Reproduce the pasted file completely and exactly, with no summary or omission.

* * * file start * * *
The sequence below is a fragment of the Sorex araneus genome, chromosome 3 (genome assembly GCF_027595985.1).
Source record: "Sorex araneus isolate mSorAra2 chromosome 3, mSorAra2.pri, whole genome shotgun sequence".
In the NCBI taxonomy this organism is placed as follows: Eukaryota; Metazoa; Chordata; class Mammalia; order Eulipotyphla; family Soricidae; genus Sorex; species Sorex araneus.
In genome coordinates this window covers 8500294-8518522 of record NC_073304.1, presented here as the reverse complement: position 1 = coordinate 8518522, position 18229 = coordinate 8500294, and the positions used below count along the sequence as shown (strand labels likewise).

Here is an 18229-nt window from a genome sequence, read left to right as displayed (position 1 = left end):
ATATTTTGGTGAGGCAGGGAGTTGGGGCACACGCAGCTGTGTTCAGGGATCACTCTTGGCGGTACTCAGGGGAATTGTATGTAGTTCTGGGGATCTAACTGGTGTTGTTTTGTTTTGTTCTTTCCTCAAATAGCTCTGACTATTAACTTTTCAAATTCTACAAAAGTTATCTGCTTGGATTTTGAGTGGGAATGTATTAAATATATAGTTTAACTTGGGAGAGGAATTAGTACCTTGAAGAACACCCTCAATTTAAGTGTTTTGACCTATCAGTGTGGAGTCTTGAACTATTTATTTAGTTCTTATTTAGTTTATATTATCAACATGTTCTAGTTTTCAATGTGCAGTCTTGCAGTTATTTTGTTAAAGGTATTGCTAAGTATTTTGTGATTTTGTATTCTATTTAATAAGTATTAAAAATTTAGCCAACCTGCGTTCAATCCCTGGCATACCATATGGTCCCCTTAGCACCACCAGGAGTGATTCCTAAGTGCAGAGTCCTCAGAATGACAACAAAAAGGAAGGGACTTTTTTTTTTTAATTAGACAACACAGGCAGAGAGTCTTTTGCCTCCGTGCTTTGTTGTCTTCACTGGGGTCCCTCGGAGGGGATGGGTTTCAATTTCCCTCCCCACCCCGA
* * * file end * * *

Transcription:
The sequence below is a fragment of the Sorex araneus genome, chromosome 3 (genome assembly GCF_027595985.1).
Source record: "Sorex araneus isolate mSorAra2 chromosome 3, mSorAra2.pri, whole genome shotgun sequence".
In the NCBI taxonomy this organism is placed as follows: Eukaryota; Metazoa; Chordata; class Mammalia; order Eulipotyphla; family Soricidae; genus Sorex; species Sorex araneus.
In genome coordinates this window covers 8500294-8518522 of record NC_073304.1, presented here as the reverse complement: position 1 = coordinate 8518522, position 18229 = coordinate 8500294, and the positions used below count along the sequence as shown (strand labels likewise).

Here is an 18229-nt window from a genome sequence, read left to right as displayed (position 1 = left end):
ATATTTTGGTGAGGCAGGGAGTTGGGGCACACGCAGCTGTGTTCAGGGATCACTCTTGGCGGTACTCAGGGGAATTGTATGTAGTTCTGGGGATCTAACTGGTGTTGTTTTGTTTTGTTCTTTCCTCAAATAGCTCTGACTATTAACTTTTCAAATTCTACAAAAGTTATCTGCTTGGATTTTGAGTGGGAATGTATTAAATATATAGTTTAACTTGGGAGAGGAATTAGTACCTTGAAGAACACCCTCAATTTAAGTGTTTTGACCTATCAGTGTGGAGTCTTGAACTATTTATTTAGTTCTTATTTAGTTTATATTATCAACATGTTCTAGTTTTCAATGTGCAGTCTTGCAGTTATTTTGTTAAAGGTATTGCTAAGTATTTTGTGATTTTGTATTCTATTTAATAAGTATTAAAAATTTAGCCAACCTGCGTTCAATCCCTGGCATACCATATGGTCCCCTTAGCACCACCAGGAGTGATTCCTAAGTGCAGAGTCCTCAGAATGACAACAAAAAGGAAGGGACTTTTTTTTTTTAATTAGACAACACAGGCAGAGAGTCTTTTGCCTCCGTGCTTTGTTGTCTTCACTGGGGTCCCTCGGAGGGGATGGGTTTCAATTTCCCTCCCCACCCCGA